Teachers’ Reported Beliefs about the role of Grammar, and their Observed Pedagogical Practices of Foreign Languages Teaching in England
Thesis or dissertation
University of Exeter
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The purpose of this dissertation was to investigate teachers’ beliefs about a fundamental aspect of foreign language teaching: grammar. Whilst progressively reinstated in the national curriculum and consistently sustained by foreign languages teachers’ practices, grammar’s perceived irrelevance for assessment criteria of the nationally adopted method of assessment - the General Certificate of Secondary Education – kept it caught in conflicting discourses of policy, linguistic research and teaching practices. Whilst foreign languages policy and practice kept converging towards increasing focus on forms in language education along correspondences with linguistic research, the assessment has remained focused on generic communicative, skill-focused criteria. My small-scale research aimed to find how foreign languages teachers translated grammar teaching policy and possible theoretical guidelines in their teaching practices, by collecting data through interviews, observations and think-alouds. The findings revealed disparate educational contexts, approaches, as well as interpretations of grammar teaching. It led me to realise the necessity to probe further into a much more thorough theoretical and methodological underpinning of foreign languages education. As this study concludes, the secondary foreign languages curriculum has become disapplied, and schools and teachers have been left to devise their idiosyncratic foreign language learning strategies and rationales. As foreign languages teaching becomes anchored in the primary education curricular provision, this research hopes to document the need to frame theoretical and methodological guidelines, a consistent foreign languages education rationale, leading to a consistent and convincing education and provision of future foreign language teachers.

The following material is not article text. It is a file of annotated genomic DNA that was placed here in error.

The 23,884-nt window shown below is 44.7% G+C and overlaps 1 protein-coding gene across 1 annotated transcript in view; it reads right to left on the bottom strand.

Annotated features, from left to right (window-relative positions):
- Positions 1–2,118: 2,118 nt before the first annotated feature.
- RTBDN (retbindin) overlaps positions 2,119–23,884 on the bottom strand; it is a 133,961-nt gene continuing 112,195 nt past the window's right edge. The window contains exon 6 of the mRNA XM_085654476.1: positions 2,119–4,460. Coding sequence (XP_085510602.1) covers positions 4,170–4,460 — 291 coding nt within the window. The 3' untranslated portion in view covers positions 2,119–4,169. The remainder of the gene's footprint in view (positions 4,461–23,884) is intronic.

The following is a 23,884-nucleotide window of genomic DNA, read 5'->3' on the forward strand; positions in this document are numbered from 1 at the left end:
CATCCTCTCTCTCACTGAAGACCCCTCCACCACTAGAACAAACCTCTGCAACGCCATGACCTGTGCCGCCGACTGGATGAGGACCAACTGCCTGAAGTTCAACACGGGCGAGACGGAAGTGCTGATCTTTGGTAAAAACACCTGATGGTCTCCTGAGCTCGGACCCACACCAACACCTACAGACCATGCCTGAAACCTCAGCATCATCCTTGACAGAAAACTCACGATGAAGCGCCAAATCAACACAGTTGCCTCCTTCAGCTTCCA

Economic and Social Research Council
This ESRC funded study was set out to explore teachers’ perspectives, asking them, as research participants, to report their beliefs about the value of grammar teaching in foreign languages in England. The above aims were pursued by means of three research questions: 1. What are teachers’ beliefs about the role of grammar in foreign languages teaching? 2. How is grammar taught and used in the classroom by teachers? 3. What factors influenced the development of teachers’ pedagogical systems? My small-scale, interpretive study aimed to strongly contextualise foreign language teaching in England, aware of the difficulties to generalise from descriptive research, but also aware of the credibility that a well-documented description of the situated nature of local processes has in developing understanding of language teaching. My study planned to reinforce the contextual relevance of participants’ views and pedagogical interpretations of national policy guidelines and theoretical frameworks. From its interpretive epistemological stance, my study’s findings concerning discrete participant’s beliefs and practices in discrete contexts were therefore generalised and validated by the very situated nature of the collected data.
Myhill, Debra A.
Watson, Annabel M.
PhD in Education